God is on our side . . . and theirs

America has always been more “un-united” than “United” during my lifetime: deadly race riots, protests of unpopular wars, bitter political fights creating years of deadlock. Today, the States seem less United than ever, but keep in mind that less than 150 years ago, Americans were killing each over the issues of government sovereignty and slavery. And both sides sincerely believed that God was on their side! Sound familiar?

So, deep divisions are nothing new. Here’s one of my newspaper columns from 16 years ago that is even more relevant today:

Pundits are claiming that our country is “polarized” to Civil War proportions over moral, fiscal and political issues. Part of the problem maybe that many of the issues that polarize us as a country are religion-based. And whenever the “God card” is played, the stakes are suddenly raised to the Third Heaven!

Even the Civil War itself was filled with “Christian” conflict. (Not surprising since Christian conflict dates back to the very first Christians such the sibling rivalry between “The Sons of Thunder.” Even the Mother of Thunder got involved!) In the film, God and Generals, Confederate General Thomas “Stonewall” Jackson, who once considered becoming a missionary, offers this prayer as he prepares for the Battle of Bull Run:

    Dear Lord, this is your day, you have admonished us to keep it holy. I am ready Lord, your will be done. It is your sword I will wield into battle, it is your banner I will raise against those who will desecrate our land. If it is my time to come, then I will come with all the joy in my heart. Amen.

In the same film, Union Colonel Lawrence Chamberlain, trained as a theologian, explains to his brother why they must fight for the North and the liberation of slaves.

    An army is power. Its entire purpose is to coerce others. We have seen more suffering than any man should ever see. The end must justify the cost. War is a scourge, but so is slavery. It is the systematic coercion of one man over another. That is no excuse to tolerate it here. If your life or mine is part of the price to end this curse and free the Negro, then let God’s will be done.

Wait a minute! Both sides of the “Great Northern Aggression” (if you’re from the South) and the “Fight to Free the Slaves” (if you’re from the North) profoundly and passionately believed that God was on their side. Jackson and Chamberlain were both sure it was “God’s will” to fight the other.

When asked if God was on the Union side, President Abraham Lincoln responded, “Sir, my concern is not whether God is on our side; my greatest concern is to be on God’s side, for God is always right.”

So, how should Christians respond to a polarized and divided “United” States made up of red and blue states, conservatives and liberals, as well as holy “hawks” and devout “doves”?

Scripture provides a Biblical Convention of War of sorts:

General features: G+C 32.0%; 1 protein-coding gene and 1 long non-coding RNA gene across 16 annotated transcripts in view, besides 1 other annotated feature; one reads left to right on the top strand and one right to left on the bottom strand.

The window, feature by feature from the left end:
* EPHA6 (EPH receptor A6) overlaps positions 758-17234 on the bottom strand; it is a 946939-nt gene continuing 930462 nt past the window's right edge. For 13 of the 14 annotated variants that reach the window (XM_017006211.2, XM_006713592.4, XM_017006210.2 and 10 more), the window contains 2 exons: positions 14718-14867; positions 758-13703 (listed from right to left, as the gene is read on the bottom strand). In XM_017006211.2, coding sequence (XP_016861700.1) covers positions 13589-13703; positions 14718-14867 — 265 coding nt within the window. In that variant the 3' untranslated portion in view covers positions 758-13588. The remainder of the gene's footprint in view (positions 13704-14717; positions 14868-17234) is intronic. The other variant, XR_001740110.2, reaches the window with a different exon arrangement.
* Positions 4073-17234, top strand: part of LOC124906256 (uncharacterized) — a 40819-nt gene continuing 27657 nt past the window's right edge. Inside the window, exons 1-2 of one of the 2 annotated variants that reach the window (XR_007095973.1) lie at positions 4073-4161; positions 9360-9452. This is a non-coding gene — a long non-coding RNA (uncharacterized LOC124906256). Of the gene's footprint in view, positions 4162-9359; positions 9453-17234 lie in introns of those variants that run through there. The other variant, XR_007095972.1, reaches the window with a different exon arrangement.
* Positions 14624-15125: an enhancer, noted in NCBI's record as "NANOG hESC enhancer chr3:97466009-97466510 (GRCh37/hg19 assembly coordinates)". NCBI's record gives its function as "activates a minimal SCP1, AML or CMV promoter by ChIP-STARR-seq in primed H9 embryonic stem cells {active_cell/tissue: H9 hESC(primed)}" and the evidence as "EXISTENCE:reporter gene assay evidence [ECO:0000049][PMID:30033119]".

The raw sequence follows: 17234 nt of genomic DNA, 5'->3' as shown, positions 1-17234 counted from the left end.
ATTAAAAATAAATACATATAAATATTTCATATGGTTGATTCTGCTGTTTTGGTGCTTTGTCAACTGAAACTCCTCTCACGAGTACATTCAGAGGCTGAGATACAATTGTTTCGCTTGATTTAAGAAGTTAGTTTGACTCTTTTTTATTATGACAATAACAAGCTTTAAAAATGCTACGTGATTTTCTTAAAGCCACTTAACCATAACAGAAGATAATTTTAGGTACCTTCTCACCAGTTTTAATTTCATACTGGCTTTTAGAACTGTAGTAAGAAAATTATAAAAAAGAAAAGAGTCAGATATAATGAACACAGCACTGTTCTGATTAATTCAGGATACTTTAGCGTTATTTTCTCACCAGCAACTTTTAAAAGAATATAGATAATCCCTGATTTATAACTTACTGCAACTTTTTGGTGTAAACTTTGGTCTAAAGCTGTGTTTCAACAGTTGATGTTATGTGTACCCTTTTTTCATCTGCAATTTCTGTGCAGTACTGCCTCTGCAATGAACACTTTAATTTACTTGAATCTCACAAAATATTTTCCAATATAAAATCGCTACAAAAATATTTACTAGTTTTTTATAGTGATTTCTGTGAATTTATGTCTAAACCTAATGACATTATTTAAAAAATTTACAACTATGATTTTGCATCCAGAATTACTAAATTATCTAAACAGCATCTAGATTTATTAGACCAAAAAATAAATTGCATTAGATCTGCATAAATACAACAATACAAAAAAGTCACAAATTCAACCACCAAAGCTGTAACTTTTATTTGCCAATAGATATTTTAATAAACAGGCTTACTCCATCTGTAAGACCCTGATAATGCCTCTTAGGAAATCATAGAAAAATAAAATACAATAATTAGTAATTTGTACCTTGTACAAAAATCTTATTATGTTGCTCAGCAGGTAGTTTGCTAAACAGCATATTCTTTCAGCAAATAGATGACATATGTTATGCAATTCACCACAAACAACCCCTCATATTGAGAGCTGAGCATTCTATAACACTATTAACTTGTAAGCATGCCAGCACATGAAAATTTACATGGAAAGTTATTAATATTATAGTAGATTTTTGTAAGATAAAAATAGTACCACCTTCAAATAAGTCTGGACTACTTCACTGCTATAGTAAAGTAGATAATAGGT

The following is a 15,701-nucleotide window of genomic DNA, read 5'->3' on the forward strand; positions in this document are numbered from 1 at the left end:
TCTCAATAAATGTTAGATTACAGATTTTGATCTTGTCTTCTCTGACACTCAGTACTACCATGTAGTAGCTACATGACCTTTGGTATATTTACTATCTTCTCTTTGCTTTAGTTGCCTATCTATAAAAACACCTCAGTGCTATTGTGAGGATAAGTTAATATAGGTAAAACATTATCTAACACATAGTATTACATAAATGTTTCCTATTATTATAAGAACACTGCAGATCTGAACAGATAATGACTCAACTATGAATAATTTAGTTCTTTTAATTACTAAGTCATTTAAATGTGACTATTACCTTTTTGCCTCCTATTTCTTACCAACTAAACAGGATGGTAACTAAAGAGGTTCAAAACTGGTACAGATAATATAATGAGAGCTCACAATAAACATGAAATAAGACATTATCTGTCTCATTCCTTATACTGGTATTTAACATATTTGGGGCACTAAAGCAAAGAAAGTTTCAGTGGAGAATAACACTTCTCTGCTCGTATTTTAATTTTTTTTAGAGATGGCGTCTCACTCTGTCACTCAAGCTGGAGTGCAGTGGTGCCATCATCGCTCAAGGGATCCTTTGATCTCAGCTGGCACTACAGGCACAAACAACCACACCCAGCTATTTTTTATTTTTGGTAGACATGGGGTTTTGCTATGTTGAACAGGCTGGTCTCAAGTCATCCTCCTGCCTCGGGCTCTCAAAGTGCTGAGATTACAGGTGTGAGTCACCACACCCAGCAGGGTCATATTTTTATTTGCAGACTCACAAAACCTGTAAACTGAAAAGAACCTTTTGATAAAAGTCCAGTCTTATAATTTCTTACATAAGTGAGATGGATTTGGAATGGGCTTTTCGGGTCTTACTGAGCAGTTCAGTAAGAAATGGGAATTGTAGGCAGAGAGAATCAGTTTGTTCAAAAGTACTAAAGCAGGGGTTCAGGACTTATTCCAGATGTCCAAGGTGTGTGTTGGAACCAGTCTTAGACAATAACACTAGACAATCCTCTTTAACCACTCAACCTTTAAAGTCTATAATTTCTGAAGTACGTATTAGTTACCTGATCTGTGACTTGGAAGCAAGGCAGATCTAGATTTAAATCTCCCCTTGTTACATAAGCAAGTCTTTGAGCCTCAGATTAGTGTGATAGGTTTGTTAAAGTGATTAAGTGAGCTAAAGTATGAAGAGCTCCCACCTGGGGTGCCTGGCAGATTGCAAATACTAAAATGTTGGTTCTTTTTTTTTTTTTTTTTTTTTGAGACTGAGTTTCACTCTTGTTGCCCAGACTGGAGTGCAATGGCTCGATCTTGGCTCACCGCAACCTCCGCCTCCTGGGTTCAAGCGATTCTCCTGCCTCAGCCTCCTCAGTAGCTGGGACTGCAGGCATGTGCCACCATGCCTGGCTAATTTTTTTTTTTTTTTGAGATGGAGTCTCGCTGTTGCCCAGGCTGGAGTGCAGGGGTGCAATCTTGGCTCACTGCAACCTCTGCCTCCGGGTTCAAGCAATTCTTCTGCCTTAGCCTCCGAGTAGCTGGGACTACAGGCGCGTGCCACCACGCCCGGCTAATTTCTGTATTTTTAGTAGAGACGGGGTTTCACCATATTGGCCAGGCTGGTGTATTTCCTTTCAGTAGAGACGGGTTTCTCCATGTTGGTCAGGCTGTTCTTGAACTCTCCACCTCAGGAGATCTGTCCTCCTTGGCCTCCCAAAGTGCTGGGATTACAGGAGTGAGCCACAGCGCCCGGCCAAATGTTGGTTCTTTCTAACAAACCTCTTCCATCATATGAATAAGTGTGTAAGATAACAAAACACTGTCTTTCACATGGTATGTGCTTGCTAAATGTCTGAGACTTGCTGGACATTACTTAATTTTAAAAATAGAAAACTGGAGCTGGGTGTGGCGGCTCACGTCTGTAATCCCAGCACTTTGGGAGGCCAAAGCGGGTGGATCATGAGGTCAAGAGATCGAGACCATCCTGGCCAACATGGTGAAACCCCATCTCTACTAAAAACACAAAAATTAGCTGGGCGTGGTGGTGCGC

Be loving toward your enemies

    “You have heard that it was said, ‘You shall love your neighbor and hate your enemy.’ But I say to you, Love your enemies and pray for those who persecute you.”

    “For if you love those who love you, what reward do you have? Do not even the tax collectors do the same? And if you greet only your brothers, what more are you doing than others? Do not even the Gentiles do the same?” (Matthew 5:43-44, 46-47).

Be gracious toward your enemies

    Walk in wisdom toward outsiders, making the best use of the time. Let your speech always be gracious, seasoned with salt, so that you may know how you ought to answer each person (Colossians 4:5-6).

    If possible, so far as it depends on you, live peaceably with all. Beloved, never avenge yourselves, but leave it to the wrath of God, for it is written, “Vengeance is mine, I will repay, says the Lord'” (Romans 12:18-19).

Be willing to admit they may not be the enemy

First, God may be on both sides of a polarized issue. Even on issues, we see through a glass darkly (1 Corinthians 13:12).

I suspect that God was on both sides of Paul and Barnabas’ argument over the worthiness of young Mark to join the Paul and Barnabas Evangelistic Association.

    And there arose a sharp disagreement, so that they separated from each other. Barnabas took Mark with him and sailed away to Cyprus, but Paul chose Silas and departed, having been commended by the brothers to the grace of the Lord. And he went through Syria and Cilicia, strengthening the churches (Acts 15:39-41 ESV).

Now Cyprus and Syria as well as Cilicia were both being evangelized! Organizational disputes and church splits are never pretty, but sometimes they result in doubling God’s efforts! Could it be that both sides of a perceived dispute are “right” and are accomplishing God’s purposes in two very different ways?

Second, there is only one true enemy: Satan himself. People are never our enemies. They may be prisoners of war, who need to be liberated from the true enemy’s bonds. Only in Christendom do we shoot POWs! Christ came to set them free.

So, God is on our side . . . and maybe theirs as well!

Copyright © 2003, 2013 James N. Watkins

Just so there no misinterpreting of this post: God is never, ever pleased with hate. The ideology of the KKK, neo-Nazis and white supremacists is diametrically opposed to Jesus’ commands to love our neighbors . . . and our enemies.

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